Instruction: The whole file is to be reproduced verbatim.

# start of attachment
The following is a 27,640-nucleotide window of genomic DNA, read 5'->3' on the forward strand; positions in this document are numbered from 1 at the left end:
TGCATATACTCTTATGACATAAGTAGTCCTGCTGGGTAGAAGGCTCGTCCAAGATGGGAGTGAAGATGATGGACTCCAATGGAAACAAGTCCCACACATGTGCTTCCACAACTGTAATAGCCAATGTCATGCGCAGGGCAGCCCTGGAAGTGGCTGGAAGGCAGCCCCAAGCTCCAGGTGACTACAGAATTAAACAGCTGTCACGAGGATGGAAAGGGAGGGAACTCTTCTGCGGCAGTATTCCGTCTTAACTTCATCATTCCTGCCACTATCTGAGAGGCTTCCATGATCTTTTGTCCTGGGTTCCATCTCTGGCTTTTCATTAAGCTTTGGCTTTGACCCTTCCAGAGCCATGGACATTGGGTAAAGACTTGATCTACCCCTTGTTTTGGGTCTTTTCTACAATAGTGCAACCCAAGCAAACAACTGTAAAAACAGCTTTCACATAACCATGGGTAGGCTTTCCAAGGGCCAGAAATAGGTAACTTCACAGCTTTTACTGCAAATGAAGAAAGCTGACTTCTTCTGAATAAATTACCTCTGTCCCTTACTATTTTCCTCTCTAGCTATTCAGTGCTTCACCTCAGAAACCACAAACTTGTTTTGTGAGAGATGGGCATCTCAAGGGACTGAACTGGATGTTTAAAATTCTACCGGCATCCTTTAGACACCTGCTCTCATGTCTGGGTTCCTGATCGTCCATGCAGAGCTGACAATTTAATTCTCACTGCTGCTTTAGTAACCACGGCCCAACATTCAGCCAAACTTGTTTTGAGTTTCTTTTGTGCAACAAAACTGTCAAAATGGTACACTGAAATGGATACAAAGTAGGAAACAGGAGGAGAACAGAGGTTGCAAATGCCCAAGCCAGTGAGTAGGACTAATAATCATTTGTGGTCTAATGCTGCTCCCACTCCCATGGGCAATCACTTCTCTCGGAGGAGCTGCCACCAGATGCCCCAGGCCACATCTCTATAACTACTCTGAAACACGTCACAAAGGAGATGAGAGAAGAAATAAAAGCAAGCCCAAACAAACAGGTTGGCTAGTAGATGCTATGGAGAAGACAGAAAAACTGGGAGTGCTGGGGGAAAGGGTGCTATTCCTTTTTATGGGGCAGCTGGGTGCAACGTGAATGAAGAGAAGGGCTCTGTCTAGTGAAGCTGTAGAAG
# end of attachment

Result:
The following is a 27,640-nucleotide window of genomic DNA, read 5'->3' on the forward strand; positions in this document are numbered from 1 at the left end:
TGCATATACTCTTATGACATAAGTAGTCCTGCTGGGTAGAAGGCTCGTCCAAGATGGGAGTGAAGATGATGGACTCCAATGGAAACAAGTCCCACACATGTGCTTCCACAACTGTAATAGCCAATGTCATGCGCAGGGCAGCCCTGGAAGTGGCTGGAAGGCAGCCCCAAGCTCCAGGTGACTACAGAATTAAACAGCTGTCACGAGGATGGAAAGGGAGGGAACTCTTCTGCGGCAGTATTCCGTCTTAACTTCATCATTCCTGCCACTATCTGAGAGGCTTCCATGATCTTTTGTCCTGGGTTCCATCTCTGGCTTTTCATTAAGCTTTGGCTTTGACCCTTCCAGAGCCATGGACATTGGGTAAAGACTTGATCTACCCCTTGTTTTGGGTCTTTTCTACAATAGTGCAACCCAAGCAAACAACTGTAAAAACAGCTTTCACATAACCATGGGTAGGCTTTCCAAGGGCCAGAAATAGGTAACTTCACAGCTTTTACTGCAAATGAAGAAAGCTGACTTCTTCTGAATAAATTACCTCTGTCCCTTACTATTTTCCTCTCTAGCTATTCAGTGCTTCACCTCAGAAACCACAAACTTGTTTTGTGAGAGATGGGCATCTCAAGGGACTGAACTGGATGTTTAAAATTCTACCGGCATCCTTTAGACACCTGCTCTCATGTCTGGGTTCCTGATCGTCCATGCAGAGCTGACAATTTAATTCTCACTGCTGCTTTAGTAACCACGGCCCAACATTCAGCCAAACTTGTTTTGAGTTTCTTTTGTGCAACAAAACTGTCAAAATGGTACACTGAAATGGATACAAAGTAGGAAACAGGAGGAGAACAGAGGTTGCAAATGCCCAAGCCAGTGAGTAGGACTAATAATCATTTGTGGTCTAATGCTGCTCCCACTCCCATGGGCAATCACTTCTCTCGGAGGAGCTGCCACCAGATGCCCCAGGCCACATCTCTATAACTACTCTGAAACACGTCACAAAGGAGATGAGAGAAGAAATAAAAGCAAGCCCAAACAAACAGGTTGGCTAGTAGATGCTATGGAGAAGACAGAAAAACTGGGAGTGCTGGGGGAAAGGGTGCTATTCCTTTTTATGGGGCAGCTGGGTGCAACGTGAATGAAGAGAAGGGCTCTGTCTAGTGAAGCTGTAGAAG